Wedding vows without religious coercion

My nephew, Kevin, got married a few weeks ago in a picture-book English wedding. A beautiful rural location near Oxford, magnificent summer weather, confetti, croquet, Pimms and a rare reunion of the family, which is spread out all over the place. The sort of occasion that makes one happy to be alive.

Not a unique event in itself, but a very special one for our family. Special also for those of us – Israelis, I mean – for whom such an event is unthinkable within the borders of the Jewish state.

For one thing, Kevin ad his wife Jo were born into different religions, yet they didn’t have to sneak off to Cyprus to get married on the sly. They were able to marry, legally and officially, in a country that doesn’t claim to have the right to sniff around  in people’s private lives. That’s what happens when there’s a separation between religion and state. Continue reading

Mandela’s Jewish Comrades

By | Jul. 30, 2013 | 6:11 PM | 

The predominance of Jews among the older generation of white anti-apartheid activists is unmistakable. As my father once put it, there was a minyan for every political discussion in Pretoria Central Prison after the imposition of martial law in 1960 – though never for the purpose of prayer, as far as I know. Most of the old-timers were comfortable in their Jewishness, but their rituals had a lot more to do with Marx than with the Almighty.

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The End of the Circus

The counterpoint is jarring. As the European Union takes its first, halting step in imposing sanctions on Israel, thousands of so-called athletes from the Jewish diaspora have gathered in Jerusalem to uphold the rather odd proposition that Jewishness is a sporting attribute on a par with speed, strength, endurance and so on.

Evolution is normally a slow process; it’s seldom that we get to see the past and the future in such close and discordant proximity. Those of a more spiritual bent than I might even regard it as a revelation – a once-in-a-lifetime opportunity to see the ineluctable consequences of our actions and perhaps change direction before it’s too late.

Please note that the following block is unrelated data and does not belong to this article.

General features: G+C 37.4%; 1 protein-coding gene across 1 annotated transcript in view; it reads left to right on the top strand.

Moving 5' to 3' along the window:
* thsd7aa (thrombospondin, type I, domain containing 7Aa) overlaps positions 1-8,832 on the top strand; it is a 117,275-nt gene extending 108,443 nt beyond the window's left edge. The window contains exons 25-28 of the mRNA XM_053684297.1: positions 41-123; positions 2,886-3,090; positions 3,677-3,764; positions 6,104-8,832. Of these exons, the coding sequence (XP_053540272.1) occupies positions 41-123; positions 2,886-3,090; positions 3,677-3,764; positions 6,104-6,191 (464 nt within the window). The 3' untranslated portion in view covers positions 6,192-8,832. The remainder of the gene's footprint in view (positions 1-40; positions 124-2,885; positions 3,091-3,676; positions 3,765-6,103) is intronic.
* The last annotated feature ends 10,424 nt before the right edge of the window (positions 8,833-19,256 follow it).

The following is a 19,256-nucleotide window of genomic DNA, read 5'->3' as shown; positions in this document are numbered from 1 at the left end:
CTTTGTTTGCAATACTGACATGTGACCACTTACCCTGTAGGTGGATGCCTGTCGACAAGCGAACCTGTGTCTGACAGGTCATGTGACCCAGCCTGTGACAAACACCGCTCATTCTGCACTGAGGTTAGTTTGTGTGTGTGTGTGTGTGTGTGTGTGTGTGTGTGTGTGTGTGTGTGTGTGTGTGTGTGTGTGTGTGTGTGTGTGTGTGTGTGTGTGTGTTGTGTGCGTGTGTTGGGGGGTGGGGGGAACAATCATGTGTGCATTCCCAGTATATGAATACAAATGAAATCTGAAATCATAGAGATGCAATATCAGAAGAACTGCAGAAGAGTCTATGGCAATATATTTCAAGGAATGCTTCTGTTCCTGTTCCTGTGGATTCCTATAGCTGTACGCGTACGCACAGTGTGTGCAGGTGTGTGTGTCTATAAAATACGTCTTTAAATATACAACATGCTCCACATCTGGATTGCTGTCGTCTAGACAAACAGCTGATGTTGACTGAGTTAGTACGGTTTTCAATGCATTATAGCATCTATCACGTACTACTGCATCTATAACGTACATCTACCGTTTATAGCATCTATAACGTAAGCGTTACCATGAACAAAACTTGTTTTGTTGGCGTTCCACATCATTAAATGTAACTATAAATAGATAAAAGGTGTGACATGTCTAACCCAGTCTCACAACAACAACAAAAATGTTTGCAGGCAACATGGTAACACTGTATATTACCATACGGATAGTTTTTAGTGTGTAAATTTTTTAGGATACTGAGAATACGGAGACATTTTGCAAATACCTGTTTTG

In Jerusalem, we have the Maccabiah, a quadrennial gathering of Jewish sportspeople from around the world under the slogan “Sound Jewish Minds in Healthy Jewish Bodies.” (Surely I’m not the only one for whom that has creepy echoes of Berlin 1936?) Of course, the Maccabiah is only ostensibly about sport. What it is really about is aliya; a huge fiesta (organized by an even huger network of jobs for pals, nepotism and international junkets) designed to impress the pants off gullible diaspora Jews in the hope that some of them will decide to return as immigrants. Continue reading

On the horns of a summer dilemma

Newswise, we’re in the silly season now, which means that the media are full of soft and silly stories due to the lack of hard news over the summer. That’s not necessarily a bad thing; most of the news we get is so utterly depressing that it’s good to have a respite every now and again.

The silly season is traditionally the time when Bibi Netanyahu increases the volume of his ranting and raving against Iran and he hasn’t disappointed. Once again, the media are stuffed full with his bulldog jaw and clenched brow as he launches terrifying warnings in the direction of the perfidious Persians. I don’t quite know why he chooses mid-summer for this stuff – perhaps it’s silly season in Israeli politics as well (or is it some sort of gut understanding that his silliness is appropriate in this season?) – but he’s been doing it like clockwork for as long as I can remember (which isn’t very long, given my advanced age and the parlous state of my memory.) Continue reading